Pearson: I’ve struggled with how to do more and impact more people in a positive way throughout my career. I’ve spoken at schools and talked about the importance of math and science. Every chance I get when talking to kids I ask, “What is your favorite subject” and if they say math or science, I’m like, “Great, you should consider engineering!” If they don’t say math or science I ask if they like math or science and encourage them to stick with it because you want them to keep all those doors open. The other thing I do now as a seasoned professional in my career is mentoring younger female (and male) team members. This is really fulfilling for me. I think if we all did a few things like these; encouraging children, both boys and girls, to like math and science, speaking to high school students about the opportunities there are with math and science-based career paths, encouraging young team members in the industry through mentoring, we can make a huge difference. A little support and encouragement can go a long way, especially when it comes from those of us who have been successful in the field.
What career advice would you give to your younger self?
Pearson: I’m fortunate in that I’ve had a very fulfilling and successful career up to this point. I would say these are key aspects: Always stay positive, expect the best from yourself and others, take risks, make decisions quickly and do what you love because passion is key! Focus on solutions, not problems. I encourage my teams to iterate on solutions. When they’re scared of failing, I remind them that a new mistake is always better than continuing with the old one we’re so comfortable with. The more you work outside of your comfort zone, the more possibilities, solutions and growth will open up for you. When you start out, try different things. If something grabs your interest and seems like something you’d love to do, go talk to people who do it, take the role and try it out. I started in manufacturing engineering, then project management as a Six Sigma Black Belt and lean manufacturing expert. From there I moved into quality and lean manager roles and then into engineering and operations leadership roles. As you go, you’ll figure out what work is in your wheelhouse or puts you in the zone. Somewhere in there your true calling will emerge! Finally, I’m a proponent of intuition. I don’t always get a gut feeling, but when I do I follow it every time because it’s always spot on.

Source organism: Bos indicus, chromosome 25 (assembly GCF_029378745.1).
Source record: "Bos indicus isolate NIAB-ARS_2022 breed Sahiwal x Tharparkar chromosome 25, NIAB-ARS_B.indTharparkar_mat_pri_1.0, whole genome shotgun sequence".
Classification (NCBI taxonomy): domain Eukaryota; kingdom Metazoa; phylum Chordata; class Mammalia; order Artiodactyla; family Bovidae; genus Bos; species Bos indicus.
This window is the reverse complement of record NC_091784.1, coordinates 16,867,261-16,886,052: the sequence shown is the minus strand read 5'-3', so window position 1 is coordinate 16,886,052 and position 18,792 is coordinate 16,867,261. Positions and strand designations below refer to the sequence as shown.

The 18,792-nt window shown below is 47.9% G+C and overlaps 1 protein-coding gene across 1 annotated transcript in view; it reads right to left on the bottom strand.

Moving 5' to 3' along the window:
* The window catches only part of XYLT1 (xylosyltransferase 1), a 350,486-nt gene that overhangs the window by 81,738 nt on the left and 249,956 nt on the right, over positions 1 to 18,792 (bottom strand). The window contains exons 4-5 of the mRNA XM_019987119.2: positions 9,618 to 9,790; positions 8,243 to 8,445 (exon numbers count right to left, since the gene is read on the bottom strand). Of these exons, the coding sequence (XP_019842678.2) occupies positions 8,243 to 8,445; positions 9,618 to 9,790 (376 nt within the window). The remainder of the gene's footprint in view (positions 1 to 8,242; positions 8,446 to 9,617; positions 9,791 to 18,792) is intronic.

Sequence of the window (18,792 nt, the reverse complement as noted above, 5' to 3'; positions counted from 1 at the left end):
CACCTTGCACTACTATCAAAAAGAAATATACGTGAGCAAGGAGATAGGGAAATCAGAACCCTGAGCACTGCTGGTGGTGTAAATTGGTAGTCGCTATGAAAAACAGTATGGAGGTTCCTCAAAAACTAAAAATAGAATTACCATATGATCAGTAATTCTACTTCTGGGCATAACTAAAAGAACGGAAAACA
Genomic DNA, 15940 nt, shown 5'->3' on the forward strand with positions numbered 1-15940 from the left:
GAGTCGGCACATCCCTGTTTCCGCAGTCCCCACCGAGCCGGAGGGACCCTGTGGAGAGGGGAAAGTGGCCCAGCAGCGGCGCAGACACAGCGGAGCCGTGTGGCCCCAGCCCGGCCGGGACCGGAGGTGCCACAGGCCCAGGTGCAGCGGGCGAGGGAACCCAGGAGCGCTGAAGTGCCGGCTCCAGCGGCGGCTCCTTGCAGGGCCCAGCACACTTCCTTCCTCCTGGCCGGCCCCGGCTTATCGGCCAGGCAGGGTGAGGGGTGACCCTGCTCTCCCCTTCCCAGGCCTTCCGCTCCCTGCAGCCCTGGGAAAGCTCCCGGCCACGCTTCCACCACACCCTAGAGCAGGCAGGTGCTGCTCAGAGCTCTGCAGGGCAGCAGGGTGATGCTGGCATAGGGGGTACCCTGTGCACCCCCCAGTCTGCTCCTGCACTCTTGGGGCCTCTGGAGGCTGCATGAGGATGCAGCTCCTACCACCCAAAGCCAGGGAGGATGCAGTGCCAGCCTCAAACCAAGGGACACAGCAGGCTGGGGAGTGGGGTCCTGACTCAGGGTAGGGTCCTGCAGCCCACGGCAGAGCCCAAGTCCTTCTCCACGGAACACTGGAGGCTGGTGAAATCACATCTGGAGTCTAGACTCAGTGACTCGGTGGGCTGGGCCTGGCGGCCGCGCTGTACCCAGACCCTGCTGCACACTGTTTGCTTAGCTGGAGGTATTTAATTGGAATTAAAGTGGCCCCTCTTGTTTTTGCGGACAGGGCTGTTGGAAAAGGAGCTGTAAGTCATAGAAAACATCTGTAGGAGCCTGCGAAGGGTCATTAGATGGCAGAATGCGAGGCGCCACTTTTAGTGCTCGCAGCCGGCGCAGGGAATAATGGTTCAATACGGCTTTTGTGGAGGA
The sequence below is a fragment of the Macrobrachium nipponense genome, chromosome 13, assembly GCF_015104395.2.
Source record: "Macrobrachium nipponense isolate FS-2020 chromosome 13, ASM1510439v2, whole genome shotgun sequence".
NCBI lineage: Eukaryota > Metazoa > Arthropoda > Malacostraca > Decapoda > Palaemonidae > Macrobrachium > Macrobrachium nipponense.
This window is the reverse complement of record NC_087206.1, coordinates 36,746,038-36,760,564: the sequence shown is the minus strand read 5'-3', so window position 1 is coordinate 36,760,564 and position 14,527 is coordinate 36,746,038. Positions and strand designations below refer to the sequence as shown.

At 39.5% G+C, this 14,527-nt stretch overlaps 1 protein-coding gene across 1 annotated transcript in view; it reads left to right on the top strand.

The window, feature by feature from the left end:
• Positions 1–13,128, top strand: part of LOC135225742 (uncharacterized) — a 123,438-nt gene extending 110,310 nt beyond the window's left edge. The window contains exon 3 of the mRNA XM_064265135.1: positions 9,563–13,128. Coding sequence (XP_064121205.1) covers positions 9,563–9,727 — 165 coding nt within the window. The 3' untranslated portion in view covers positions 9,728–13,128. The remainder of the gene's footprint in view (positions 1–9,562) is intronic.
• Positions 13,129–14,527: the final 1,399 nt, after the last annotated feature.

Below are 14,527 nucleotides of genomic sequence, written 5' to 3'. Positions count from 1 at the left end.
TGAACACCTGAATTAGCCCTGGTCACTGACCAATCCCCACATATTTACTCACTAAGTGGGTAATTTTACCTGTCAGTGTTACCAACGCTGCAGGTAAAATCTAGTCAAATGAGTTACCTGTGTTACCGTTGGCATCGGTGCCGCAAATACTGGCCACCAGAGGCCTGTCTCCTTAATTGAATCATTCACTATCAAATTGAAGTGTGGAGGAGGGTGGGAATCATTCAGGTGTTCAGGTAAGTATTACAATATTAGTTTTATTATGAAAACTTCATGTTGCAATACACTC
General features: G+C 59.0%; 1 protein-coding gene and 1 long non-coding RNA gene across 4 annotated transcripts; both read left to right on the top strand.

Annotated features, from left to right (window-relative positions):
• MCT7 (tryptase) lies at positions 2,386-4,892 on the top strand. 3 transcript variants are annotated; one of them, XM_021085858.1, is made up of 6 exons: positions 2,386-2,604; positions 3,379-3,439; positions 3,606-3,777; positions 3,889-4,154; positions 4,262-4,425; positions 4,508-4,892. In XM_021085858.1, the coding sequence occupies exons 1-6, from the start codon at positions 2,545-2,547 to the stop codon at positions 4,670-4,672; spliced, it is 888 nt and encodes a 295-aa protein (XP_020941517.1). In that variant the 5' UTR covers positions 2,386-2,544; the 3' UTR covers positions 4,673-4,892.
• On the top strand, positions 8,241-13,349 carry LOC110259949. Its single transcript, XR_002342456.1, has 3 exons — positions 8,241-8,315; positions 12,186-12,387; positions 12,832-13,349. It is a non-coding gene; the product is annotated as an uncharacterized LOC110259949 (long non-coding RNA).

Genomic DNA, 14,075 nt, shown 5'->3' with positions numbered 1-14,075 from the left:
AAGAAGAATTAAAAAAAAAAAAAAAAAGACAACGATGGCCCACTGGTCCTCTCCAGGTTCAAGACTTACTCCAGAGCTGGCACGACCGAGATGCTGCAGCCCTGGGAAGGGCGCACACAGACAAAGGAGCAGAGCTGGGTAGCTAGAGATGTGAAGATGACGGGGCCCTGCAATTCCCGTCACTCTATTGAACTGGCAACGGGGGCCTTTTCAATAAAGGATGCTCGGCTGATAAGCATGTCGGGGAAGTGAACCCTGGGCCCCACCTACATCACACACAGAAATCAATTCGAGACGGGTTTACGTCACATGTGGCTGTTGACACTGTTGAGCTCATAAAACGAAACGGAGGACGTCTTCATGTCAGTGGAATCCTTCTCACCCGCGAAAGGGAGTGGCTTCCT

Why is it important for companies to be more inclusive and have more women in charge?
Pearson: Well first of all, women make up half the population! Ideally there would be no bias in hiring practices and our workforce would be a sample representation of our demographic. During COVID we had to make some tough decisions at a couple of sites with my last company and reduce staff by 30%. I asked my site leaders to rank their employees (exclusive of their role) and to my surprise there was no bias. They just wanted to keep their best team members regardless of labels. The good news here is aside from hiring and promotions, women and minorities seem to be rated on an equal plane once they’re contributing to the business. As an optimist, this is a tough question to answer. I strive to consider the whole person and avoid stereotypes and labels. When we speak about women being too emotional to lead or men are more mechanically inclined, for example, we are perpetuating the cycle. We exacerbate the belief that there are core differences between us all depending on the labels that society has defined and attached to us. Unfortunately, many of us believe those labels about ourselves and they become obstacles we unknowingly place in our own path to personal growth and success. All of us have unique backgrounds, beliefs and biases. We bring all of that perspective to our teams and ultimately provide more robust solutions.